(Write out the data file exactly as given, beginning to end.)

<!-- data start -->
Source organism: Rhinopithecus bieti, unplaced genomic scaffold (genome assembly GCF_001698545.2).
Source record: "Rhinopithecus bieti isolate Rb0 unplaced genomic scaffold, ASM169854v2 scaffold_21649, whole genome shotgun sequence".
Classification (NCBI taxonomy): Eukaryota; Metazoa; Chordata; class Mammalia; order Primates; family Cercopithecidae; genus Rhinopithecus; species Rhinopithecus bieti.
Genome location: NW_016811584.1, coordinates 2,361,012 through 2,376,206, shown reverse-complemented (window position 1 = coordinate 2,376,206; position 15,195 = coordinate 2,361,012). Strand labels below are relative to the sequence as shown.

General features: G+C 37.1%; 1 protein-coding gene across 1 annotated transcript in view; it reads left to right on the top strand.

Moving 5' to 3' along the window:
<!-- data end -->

Source organism: Rhinopithecus bieti, unplaced genomic scaffold (genome assembly GCF_001698545.2).
Source record: "Rhinopithecus bieti isolate Rb0 unplaced genomic scaffold, ASM169854v2 scaffold_21649, whole genome shotgun sequence".
Classification (NCBI taxonomy): Eukaryota; Metazoa; Chordata; class Mammalia; order Primates; family Cercopithecidae; genus Rhinopithecus; species Rhinopithecus bieti.
Genome location: NW_016811584.1, coordinates 2,361,012 through 2,376,206, shown reverse-complemented (window position 1 = coordinate 2,376,206; position 15,195 = coordinate 2,361,012). Strand labels below are relative to the sequence as shown.

General features: G+C 37.1%; 1 protein-coding gene across 1 annotated transcript in view; it reads left to right on the top strand.

Moving 5' to 3' along the window: